There's an old basketball saying--attributed to Frank Layden of the Utah Jazz-- that "You can't teach height." No matter how much skill you have, if you are short, you'll be at a disadvantage on the court. You can teach someone to be a better player, but you can't make them any taller. Recently, there's been a meme running around the blogosphere asking whether there is an analogy to height in programming. Is there something about programming that puts it out of reach for many people?
Some people can learn to program. Some can't. There's a good paper called "The Camel Has Two Humps" by Saeed Dehnadi and Richard Bornat which claims this to be the case. The authors explain that in CS classes there are two groups of people: those who can program and those who can't. "Between 30% and 60% of every computer science department's intake fail the first programming course." Many methods have been tried over the years to overcome this deficiency but to date no one has made serious progress here. The authors speculate that this is because some people just can't handle the meaninglessness of programming. They point out that the teaching of formal logic suffers from the same problems. If you don't want to read the whole paper, Jeff Atwood has a good synopsis.
Are the authors correct in their analysis? Is it this lack of meaning that causes people to not be able to program? I'm not so sure. My guess is that it is the abstract nature of programming that stops people from being able to program.
Most people who take math long enough eventually hit a wall. There is some point when you can just no longer grasp what is being taught. No matter how much you study, you'll never become proficient at that level of math. For some people this comes early with algebra. For many others it is geometry or trig. A large number of people hit the wall with calculus. Still others at differential calculus. For me, Discrete Math is something I've never been able to master. Often times people will do fine in math one semester and struggle to even pass the next. Why is this? I think it is because math is increasingly abstract. The further you get in math, the more abstract it is. As things get more abstract, they become harder to follow. This isn't true just in math but even in fields as distant as philosophy. Following Nietzche is a lot harder than reading Rawls which is harder than Orwell's 1984. Why? Because each is written more abstractly than the one before it.
Programming is also increasingly abstract. Linear programming in BASIC (old-school, not VB) is something most people can accomplish. Functions are the next rung on the ladder. After that comes pointers. Some people just can't grok them. I've conducted many an interview where the interviewee wrote down foo(bar), erased it, wrote foo(*bar), then finally foo(&bar). Next is classes. Not every C programmer can comprehend interfaces and class hierarchies. Fewer still can create good ones. Templates (or "generics" as they are now called) throw many people for a loop. It's amazing how much harder it is to write a function with a T than an int. At each of these stages, you'll lose some people.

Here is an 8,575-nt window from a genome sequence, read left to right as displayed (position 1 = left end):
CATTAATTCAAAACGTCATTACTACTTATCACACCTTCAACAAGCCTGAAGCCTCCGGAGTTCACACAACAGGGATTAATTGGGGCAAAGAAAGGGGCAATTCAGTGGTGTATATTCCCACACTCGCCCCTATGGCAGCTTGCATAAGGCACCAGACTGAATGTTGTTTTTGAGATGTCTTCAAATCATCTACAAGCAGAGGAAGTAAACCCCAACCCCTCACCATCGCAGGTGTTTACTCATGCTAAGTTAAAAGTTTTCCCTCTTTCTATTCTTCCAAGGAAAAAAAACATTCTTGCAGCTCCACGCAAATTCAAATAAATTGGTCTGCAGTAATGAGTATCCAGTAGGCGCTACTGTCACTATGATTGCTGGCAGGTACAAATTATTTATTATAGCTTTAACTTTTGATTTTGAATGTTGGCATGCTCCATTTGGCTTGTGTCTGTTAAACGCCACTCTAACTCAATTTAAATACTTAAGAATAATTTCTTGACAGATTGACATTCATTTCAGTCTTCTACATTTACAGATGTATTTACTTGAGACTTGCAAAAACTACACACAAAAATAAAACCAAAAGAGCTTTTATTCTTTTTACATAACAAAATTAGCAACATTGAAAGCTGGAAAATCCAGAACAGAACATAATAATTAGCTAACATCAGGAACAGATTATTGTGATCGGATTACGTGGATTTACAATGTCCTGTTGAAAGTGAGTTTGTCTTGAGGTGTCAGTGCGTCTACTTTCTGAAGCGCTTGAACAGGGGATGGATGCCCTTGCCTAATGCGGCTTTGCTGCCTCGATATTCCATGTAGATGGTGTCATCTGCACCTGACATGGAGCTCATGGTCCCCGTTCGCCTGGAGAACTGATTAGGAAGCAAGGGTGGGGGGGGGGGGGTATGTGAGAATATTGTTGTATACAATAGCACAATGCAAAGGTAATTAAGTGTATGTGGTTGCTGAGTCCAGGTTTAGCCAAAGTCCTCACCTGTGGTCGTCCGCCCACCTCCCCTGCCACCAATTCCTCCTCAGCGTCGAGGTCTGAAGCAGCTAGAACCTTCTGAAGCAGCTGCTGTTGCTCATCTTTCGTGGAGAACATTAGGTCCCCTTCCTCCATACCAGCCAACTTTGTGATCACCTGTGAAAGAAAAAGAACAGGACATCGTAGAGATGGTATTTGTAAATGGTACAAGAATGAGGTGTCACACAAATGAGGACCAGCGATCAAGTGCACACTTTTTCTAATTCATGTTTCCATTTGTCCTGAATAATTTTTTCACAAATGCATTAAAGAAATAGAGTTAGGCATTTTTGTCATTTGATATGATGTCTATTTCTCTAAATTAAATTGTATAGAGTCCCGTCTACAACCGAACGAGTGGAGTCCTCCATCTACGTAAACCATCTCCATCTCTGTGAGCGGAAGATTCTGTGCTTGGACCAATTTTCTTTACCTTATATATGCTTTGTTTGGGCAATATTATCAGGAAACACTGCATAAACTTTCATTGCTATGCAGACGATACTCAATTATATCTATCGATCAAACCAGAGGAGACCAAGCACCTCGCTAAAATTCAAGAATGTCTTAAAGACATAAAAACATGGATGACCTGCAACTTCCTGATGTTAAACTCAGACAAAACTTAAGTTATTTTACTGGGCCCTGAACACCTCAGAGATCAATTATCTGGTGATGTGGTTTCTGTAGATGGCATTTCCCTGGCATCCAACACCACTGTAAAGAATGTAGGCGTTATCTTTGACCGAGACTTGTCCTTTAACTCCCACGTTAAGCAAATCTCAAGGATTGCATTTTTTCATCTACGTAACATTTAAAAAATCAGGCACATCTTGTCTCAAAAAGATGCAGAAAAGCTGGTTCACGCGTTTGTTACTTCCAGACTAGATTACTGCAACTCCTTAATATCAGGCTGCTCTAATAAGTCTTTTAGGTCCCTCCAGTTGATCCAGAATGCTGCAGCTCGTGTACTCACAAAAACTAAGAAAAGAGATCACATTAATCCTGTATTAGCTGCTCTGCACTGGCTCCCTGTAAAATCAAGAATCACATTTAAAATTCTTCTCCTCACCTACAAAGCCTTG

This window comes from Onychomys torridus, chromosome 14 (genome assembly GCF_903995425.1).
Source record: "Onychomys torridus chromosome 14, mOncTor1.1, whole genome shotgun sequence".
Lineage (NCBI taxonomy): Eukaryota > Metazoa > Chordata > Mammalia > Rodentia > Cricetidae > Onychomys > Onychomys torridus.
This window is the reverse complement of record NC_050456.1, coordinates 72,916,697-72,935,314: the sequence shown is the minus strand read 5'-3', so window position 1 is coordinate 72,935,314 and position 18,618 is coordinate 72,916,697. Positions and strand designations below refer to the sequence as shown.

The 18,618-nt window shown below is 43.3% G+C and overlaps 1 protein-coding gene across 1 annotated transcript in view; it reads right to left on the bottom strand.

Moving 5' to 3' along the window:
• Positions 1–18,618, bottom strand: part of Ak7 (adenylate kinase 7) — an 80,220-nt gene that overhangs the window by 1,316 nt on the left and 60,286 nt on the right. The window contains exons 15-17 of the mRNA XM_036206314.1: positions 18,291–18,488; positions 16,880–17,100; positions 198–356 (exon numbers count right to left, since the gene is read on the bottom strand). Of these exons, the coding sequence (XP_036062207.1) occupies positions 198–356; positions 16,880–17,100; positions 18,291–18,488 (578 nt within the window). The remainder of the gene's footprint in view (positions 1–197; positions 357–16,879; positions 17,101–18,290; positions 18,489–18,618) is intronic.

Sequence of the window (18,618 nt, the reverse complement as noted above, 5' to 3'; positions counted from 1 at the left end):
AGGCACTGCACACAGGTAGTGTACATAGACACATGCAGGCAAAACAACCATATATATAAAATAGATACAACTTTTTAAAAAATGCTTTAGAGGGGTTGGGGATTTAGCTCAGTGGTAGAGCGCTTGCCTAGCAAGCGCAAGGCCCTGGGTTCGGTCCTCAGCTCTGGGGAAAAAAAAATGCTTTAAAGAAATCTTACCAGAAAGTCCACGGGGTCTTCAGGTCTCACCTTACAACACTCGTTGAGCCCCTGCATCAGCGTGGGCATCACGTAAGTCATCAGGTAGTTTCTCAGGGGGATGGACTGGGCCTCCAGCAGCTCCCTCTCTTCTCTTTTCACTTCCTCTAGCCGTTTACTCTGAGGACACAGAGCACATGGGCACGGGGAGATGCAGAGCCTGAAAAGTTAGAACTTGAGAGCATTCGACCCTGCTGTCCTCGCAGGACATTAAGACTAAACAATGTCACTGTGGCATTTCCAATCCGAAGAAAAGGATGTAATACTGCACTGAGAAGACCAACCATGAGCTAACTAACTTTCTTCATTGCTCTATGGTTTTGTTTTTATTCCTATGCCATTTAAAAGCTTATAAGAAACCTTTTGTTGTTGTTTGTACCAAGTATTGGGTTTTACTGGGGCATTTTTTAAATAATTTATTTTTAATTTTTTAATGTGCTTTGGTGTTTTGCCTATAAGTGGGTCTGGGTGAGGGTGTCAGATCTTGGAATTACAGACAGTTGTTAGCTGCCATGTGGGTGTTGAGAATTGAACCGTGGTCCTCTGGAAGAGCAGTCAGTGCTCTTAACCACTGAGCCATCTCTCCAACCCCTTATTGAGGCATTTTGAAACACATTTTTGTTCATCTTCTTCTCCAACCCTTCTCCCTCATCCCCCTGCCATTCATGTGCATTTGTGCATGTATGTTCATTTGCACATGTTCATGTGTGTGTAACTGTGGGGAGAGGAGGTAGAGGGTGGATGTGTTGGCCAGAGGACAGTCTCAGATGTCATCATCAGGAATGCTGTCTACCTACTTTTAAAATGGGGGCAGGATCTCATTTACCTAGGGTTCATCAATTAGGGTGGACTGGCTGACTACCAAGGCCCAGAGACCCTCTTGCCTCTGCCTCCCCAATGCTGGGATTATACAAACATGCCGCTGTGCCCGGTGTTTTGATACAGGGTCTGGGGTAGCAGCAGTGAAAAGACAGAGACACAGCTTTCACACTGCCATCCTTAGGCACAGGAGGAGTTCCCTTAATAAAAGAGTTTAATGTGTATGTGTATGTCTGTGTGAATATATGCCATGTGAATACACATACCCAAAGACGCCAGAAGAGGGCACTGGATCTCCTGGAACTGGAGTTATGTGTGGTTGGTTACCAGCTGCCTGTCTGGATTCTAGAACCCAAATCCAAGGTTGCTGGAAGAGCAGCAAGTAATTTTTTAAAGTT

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The difference is more than just a more thorough understanding of the language syntax. I think it is indicative of a use of higher level abstraction. If..then is a brute force method. It is very concrete. We all understand this. On the other hand, an array is more abstract and using the array object to get information about itself is not quite as intuitive as counting by hand and hard-coding it.
What is the implication of all this? If true, you can't teach everyone to program. As you climb the programming language ladder, people will drop off. Anyone who can program and has read Worse Than Failure will realize that some people just don't get it. It isn't that they are stupid, they just aren't wired for this task. At 5'10", I'm not wired for basketball. Spending time teaching someone who isn't wired right to program beyond their talent-level will be an exercise in frustration for all involved.
This affects the way we should interview. If people cannot program, hiring them with the expectation that we will teachthem is fraught with danger. The short of it is that we need to ask programmers to program during interviews (seems obvious doesn't it?). Scott Hanselman has a great post on this.
I'll end on a slight tangent. I wonder if this can explain some of the complaints about VB.net over Visual Basic 6.0. Moving to .Net added classes and a lot more complexity. In essence, it added more abstractness to the language. If my hypothesis is right, this would make a certain number of people who were comfortable with VB 6.0 no longer capable of grokking the updated version.